Laure Joanny is a Doctoral Researcher on the BIOSEC project. She attended the CRASSH (Centre for Research in the Arts, Social Sciences and Humanities ) conference ‘Biodiversity & Its Histories’ at the University of Cambridge 24-25th March 2017. Here, she reflects on the key intellectual debates and outcomes of the conference.
Last week, I travelled to Cambridge to attend the Biodiversity and its Histories conference organised by the Centre for Research in the Arts, Humanities and Social Sciences (CRASSH). As you would expect from the title, the room was full of historians but also anthropologists, political scientists, philosophers and some conservation biologists lost in this sea of disciples of the humanities and social sciences.
The conference invited to reflect on what biodiversity is and how we have come to value it. The term ‘biodiversity’ as we use it today was coined during the mid-1980s at the occasion of the first National Forum on Biodiversity in Washington D.C.. Vague enough to be a hit in policy arenas, yet technical enough to keep a scientific legitimacy, the word biodiversity has become central in national and international environmental decision-making.
However, during this conference, presentations focusing on the work of clergymen and pioneering naturalists Gilbert White and John Ray reminded us that the diversity of life has long been admired, notably on theological grounds as proof of God’s power. ‘Biodiversity’ suggests that today, the diversity of animal and plant species as well as the genetic variety within them and the variety of ecosystems they inhabit have come to be considered desirable as such. But the word has come to aggregate many more meanings and therefore the policies that seek to protect biodiversity cover a wide array of interventions with diverging underlying values. Emily Wanderer, for instance, illustrated through her talk the efforts to preserve axolotls in Mexico City; that, in some contexts, it is not only a species or its gene pool that is appreciated but a human way of life compatible with its survival – in this case Chinampa or traditional labour-intensive agriculture.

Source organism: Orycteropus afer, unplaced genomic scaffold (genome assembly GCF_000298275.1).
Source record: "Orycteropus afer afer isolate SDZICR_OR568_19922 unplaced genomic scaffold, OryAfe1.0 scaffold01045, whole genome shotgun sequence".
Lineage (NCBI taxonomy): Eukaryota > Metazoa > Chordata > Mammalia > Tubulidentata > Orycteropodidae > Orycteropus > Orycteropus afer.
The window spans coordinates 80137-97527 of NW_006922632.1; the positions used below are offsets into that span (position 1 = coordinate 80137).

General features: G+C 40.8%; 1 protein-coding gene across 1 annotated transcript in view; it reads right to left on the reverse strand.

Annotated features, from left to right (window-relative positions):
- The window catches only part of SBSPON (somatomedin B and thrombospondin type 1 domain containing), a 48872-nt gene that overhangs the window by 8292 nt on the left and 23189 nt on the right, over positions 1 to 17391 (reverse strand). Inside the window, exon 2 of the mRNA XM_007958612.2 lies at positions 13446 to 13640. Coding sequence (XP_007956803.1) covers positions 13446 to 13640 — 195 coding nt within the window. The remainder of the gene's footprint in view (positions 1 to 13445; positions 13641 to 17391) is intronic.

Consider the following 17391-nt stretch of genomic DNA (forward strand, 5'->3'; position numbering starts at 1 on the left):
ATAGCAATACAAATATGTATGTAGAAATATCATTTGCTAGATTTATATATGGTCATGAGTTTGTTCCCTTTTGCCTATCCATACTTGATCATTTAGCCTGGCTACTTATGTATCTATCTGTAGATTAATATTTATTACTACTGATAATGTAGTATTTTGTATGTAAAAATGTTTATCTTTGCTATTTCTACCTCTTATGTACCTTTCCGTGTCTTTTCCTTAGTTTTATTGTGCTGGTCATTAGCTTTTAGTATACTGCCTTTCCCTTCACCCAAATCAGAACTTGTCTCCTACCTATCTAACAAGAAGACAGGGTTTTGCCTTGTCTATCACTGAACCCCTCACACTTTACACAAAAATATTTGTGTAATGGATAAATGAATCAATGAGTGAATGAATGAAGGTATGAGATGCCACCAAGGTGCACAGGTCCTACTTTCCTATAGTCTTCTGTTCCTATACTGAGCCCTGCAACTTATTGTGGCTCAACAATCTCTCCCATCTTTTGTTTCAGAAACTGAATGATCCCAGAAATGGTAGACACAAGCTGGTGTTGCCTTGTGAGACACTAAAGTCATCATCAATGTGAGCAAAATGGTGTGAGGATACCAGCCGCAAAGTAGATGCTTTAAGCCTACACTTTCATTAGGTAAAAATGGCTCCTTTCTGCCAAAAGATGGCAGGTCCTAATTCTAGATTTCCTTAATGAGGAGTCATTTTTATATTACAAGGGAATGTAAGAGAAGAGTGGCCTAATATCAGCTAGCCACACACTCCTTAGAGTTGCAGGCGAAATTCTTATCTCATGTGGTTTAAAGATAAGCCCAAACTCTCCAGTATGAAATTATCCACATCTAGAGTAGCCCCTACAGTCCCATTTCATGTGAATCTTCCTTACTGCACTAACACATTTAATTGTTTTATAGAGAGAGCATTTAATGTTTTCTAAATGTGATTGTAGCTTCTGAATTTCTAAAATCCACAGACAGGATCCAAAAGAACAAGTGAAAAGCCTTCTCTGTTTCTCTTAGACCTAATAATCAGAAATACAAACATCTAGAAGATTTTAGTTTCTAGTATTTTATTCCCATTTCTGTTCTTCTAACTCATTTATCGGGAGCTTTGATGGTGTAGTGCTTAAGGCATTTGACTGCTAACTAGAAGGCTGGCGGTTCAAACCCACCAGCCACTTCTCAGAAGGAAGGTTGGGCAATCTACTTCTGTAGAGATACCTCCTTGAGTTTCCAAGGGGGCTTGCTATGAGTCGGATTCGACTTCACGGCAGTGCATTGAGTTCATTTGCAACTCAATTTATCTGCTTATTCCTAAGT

The technologies and classifications used to study biodiversity appeared key in the kind of biodiversity seen and valued. The sounding lead used by surveyors on the Beagle which took Darwin around the world to the remote-sensing devices promoted by the Biodiversity Observation Network, all brought into light different aspects of life on earth and its evolution. Similarly, Jasper Montana’s presentation on the diversity of expertise sought by the Intergovernmental Platform on Biodiversity and Ecosystem Services demonstrated how the choice of experts and the managerial techniques used to encourage their collaboration influenced the issues brought to the fore of the debate and the content of policy reports on biodiversity.
Finally, David Sepkoski’s and Chris Sandbrook’s talks on the sixth extinction crisis and the rise and fall of ‘biodiversity’ reminded us that the terms used in public debates and policy around the risk species and their habitat face matter a lot, even more so at a time when the issue remains low priority on the political agenda and conservation seeks to mobilise a wider public.
Click here to watch the presentations in full.
Laure can be contacted on firstname.lastname@example.org.